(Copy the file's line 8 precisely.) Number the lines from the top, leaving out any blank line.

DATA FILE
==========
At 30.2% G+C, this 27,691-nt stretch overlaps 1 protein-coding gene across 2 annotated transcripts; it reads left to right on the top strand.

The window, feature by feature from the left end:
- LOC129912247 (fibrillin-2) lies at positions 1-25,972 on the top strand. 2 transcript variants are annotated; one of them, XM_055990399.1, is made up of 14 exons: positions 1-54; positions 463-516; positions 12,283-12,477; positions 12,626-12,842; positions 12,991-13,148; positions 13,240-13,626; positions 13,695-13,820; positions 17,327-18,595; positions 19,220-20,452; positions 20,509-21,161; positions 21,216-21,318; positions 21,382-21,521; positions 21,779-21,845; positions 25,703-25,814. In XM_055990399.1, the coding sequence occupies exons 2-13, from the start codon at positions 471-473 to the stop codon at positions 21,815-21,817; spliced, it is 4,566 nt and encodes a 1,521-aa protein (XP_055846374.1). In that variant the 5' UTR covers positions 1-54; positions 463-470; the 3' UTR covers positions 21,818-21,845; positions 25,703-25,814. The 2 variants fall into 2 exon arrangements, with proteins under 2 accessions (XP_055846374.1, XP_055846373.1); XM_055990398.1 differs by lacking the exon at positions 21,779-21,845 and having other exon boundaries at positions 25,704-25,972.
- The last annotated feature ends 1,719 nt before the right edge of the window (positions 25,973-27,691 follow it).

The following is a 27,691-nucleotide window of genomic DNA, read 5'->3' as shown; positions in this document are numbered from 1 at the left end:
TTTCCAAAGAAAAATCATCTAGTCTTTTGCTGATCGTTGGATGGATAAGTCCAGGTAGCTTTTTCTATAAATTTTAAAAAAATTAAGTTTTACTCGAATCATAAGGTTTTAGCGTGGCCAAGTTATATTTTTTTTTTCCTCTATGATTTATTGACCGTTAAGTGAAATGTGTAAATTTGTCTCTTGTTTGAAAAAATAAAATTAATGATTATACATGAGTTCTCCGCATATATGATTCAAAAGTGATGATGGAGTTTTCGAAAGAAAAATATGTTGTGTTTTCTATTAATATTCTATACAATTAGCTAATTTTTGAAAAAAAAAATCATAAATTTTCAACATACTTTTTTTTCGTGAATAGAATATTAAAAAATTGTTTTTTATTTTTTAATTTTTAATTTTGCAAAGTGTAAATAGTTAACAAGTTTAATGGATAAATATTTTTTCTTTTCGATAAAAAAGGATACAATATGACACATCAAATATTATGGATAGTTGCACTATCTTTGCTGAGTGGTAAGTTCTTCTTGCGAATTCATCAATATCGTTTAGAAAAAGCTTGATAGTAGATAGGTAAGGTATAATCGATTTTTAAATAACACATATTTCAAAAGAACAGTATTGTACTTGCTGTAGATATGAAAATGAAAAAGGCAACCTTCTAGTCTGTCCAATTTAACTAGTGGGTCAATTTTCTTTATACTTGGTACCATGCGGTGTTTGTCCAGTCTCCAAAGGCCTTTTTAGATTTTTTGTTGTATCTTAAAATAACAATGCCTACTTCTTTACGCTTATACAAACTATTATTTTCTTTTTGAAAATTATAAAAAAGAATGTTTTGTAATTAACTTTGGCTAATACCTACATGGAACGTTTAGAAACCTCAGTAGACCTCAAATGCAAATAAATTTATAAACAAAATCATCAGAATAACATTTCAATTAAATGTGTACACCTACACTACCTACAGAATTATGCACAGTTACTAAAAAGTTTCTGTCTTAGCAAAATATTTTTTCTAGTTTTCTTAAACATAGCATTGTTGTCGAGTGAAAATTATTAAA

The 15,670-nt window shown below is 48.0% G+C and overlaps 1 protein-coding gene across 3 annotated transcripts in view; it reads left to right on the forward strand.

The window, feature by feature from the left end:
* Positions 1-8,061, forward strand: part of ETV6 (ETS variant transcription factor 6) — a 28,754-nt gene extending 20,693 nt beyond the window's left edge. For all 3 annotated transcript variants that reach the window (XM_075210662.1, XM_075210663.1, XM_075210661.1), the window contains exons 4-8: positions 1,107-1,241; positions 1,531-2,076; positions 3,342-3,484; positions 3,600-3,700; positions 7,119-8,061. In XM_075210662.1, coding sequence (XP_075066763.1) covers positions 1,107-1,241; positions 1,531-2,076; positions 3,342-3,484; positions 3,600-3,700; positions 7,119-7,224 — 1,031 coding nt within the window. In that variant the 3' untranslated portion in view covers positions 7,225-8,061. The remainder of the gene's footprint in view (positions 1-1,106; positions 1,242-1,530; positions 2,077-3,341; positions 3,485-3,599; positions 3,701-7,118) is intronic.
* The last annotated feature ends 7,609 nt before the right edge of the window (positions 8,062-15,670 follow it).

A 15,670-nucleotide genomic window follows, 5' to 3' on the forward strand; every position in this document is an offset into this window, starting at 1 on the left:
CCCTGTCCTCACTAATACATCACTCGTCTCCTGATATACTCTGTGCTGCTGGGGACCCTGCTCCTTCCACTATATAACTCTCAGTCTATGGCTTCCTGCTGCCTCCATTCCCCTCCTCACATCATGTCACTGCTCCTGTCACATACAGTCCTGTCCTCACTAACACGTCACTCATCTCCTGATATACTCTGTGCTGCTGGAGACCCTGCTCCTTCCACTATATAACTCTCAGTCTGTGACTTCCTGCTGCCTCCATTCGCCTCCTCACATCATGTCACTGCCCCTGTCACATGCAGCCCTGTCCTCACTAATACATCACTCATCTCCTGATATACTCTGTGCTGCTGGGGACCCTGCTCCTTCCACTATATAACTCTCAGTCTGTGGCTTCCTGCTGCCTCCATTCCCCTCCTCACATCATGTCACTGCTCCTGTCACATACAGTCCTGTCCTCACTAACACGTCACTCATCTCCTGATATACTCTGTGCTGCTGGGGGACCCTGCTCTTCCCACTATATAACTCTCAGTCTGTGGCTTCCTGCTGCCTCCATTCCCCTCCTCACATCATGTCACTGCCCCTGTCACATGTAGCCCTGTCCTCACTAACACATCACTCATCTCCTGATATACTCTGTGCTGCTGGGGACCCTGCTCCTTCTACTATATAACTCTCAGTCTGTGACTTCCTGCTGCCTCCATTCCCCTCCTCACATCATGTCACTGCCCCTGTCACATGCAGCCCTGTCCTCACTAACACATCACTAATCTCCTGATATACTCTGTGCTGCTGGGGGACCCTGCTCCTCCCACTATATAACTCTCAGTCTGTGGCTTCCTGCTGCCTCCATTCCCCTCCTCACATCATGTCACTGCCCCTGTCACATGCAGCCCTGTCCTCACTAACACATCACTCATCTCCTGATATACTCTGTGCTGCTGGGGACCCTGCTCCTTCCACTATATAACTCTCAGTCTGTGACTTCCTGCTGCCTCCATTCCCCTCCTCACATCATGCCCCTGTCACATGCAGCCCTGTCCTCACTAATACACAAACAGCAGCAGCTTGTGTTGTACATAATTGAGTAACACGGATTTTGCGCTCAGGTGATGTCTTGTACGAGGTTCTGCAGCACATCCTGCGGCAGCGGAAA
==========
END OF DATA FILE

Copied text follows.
The window, feature by feature from the left end: